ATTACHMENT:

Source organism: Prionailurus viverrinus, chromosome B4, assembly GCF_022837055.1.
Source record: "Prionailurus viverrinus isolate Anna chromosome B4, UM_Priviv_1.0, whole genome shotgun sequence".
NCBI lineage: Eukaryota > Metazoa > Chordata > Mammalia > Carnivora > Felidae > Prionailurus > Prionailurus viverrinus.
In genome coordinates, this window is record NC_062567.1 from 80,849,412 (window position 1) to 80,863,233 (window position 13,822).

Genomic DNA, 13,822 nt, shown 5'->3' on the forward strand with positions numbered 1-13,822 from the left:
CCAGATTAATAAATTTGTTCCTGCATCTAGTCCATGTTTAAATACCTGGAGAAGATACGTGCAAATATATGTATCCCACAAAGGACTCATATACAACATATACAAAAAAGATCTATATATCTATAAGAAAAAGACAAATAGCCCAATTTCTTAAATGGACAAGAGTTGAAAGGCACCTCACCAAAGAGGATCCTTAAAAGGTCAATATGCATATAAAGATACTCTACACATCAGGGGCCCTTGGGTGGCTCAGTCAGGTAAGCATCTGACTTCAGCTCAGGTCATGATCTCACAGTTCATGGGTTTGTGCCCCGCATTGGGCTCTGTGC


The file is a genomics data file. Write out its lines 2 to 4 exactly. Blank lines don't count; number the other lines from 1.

Source record: "Prionailurus viverrinus isolate Anna chromosome B4, UM_Priviv_1.0, whole genome shotgun sequence".
NCBI lineage: Eukaryota > Metazoa > Chordata > Mammalia > Carnivora > Felidae > Prionailurus > Prionailurus viverrinus.
In genome coordinates, this window is record NC_062567.1 from 80,849,412 (window position 1) to 80,863,233 (window position 13,822).